LOCAL universities have been challenged to invest more in researches that will provide solutions to community problems.
The challenge was thrown in Dar es Salaam on Thursday by Minister for Education, Science and Technology, Prof Joyce Ndalichako, during an event to inaugurate an administration building for Dar es salaam University College of Education (DUCE).
Prof Ndalichako urged universities to conduct researches that will improve agricultural productivity, assist traders access markets and manufacturers to produce better products for appropriate people.
“As the government continues with initiatives to improve education in the country, universities are supposed to focus more on research that will provide solutions to the community in several areas; this is the surest way of transforming this country into an industrial state,” she noted.
Prof Ndalichako observed that the research is critical in various development endeavors such as the economy, which requires determining what factors affect market forces and business environments, including laws that may either block or boost investments.
She mentioned others as organisational development, as well as identifying what policies are either beneficial or detrimental to achieving institutional goals as well as personal development, and also involves finding useful public and private resources that may help an individual improve his/her skills and knowledge.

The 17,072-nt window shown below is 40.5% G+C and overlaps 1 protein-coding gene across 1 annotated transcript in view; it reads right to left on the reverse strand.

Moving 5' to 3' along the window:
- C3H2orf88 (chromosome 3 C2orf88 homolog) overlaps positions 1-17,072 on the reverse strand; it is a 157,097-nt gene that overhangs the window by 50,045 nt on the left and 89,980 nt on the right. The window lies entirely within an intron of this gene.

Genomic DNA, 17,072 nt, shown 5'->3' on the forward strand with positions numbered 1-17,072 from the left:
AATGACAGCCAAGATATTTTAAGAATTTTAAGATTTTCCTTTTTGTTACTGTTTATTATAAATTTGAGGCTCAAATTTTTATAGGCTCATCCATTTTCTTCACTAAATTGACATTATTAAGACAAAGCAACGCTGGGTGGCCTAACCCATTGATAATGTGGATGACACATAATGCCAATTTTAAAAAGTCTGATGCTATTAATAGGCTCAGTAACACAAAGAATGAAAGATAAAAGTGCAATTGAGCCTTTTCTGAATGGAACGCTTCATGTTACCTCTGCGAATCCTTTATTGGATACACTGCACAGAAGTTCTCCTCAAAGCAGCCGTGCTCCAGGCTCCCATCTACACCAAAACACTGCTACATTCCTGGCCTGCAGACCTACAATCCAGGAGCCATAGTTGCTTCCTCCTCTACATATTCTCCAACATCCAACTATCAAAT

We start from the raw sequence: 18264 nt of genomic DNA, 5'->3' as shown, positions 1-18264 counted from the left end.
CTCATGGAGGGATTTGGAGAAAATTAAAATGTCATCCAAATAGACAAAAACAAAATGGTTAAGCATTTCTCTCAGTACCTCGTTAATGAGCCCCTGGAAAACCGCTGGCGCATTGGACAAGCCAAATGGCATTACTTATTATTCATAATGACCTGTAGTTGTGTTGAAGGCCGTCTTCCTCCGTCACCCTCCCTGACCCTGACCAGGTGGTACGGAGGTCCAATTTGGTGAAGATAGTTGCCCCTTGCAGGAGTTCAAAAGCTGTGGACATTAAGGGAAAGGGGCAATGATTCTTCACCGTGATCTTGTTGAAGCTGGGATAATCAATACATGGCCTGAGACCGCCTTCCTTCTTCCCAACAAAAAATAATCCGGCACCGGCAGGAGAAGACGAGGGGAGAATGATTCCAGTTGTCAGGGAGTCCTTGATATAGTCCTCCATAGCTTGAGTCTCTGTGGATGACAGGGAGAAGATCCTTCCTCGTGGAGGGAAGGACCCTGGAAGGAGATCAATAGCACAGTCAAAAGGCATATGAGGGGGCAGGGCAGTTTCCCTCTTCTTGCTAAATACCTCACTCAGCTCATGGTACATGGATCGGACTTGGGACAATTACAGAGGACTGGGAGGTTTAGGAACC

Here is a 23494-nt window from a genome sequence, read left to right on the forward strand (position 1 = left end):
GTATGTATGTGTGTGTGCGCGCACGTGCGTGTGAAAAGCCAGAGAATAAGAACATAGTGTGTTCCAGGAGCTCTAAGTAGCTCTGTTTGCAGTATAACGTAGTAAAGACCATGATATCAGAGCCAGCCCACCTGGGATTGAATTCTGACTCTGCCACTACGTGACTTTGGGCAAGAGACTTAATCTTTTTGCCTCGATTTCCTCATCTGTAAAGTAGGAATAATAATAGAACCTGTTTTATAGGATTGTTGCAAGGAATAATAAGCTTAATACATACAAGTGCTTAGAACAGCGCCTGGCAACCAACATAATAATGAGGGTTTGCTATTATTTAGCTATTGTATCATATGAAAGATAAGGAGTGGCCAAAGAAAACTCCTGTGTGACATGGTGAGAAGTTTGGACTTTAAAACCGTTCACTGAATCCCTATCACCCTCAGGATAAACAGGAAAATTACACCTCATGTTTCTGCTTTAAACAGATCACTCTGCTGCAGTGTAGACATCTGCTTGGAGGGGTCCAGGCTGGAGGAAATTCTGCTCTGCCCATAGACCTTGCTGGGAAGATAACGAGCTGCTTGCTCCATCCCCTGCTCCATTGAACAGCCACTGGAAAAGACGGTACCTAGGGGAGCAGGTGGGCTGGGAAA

“Attaining development is challenging, and doing research allows stakeholders to gain necessary information and insights as they pursue set targets,” she remarked.
The minister also urged universities to consider using funds they get from consultancy and research for Corporate Social Responsibility (CSR).
On the first phase of vertical extension of the administration building, DUCE spent more than 1.65bn/-, whereby it provides 21 offices that will host 121 employees, thereby reducing the challenge of shortage of offices for the college staff and improve working conditions.
Earlier, DUCE VicePresident Prof Stephen Maluka said they decided to extend the building due to the shortage of office space, as the college has 504 staff and the available offices could accommodate not more than 200.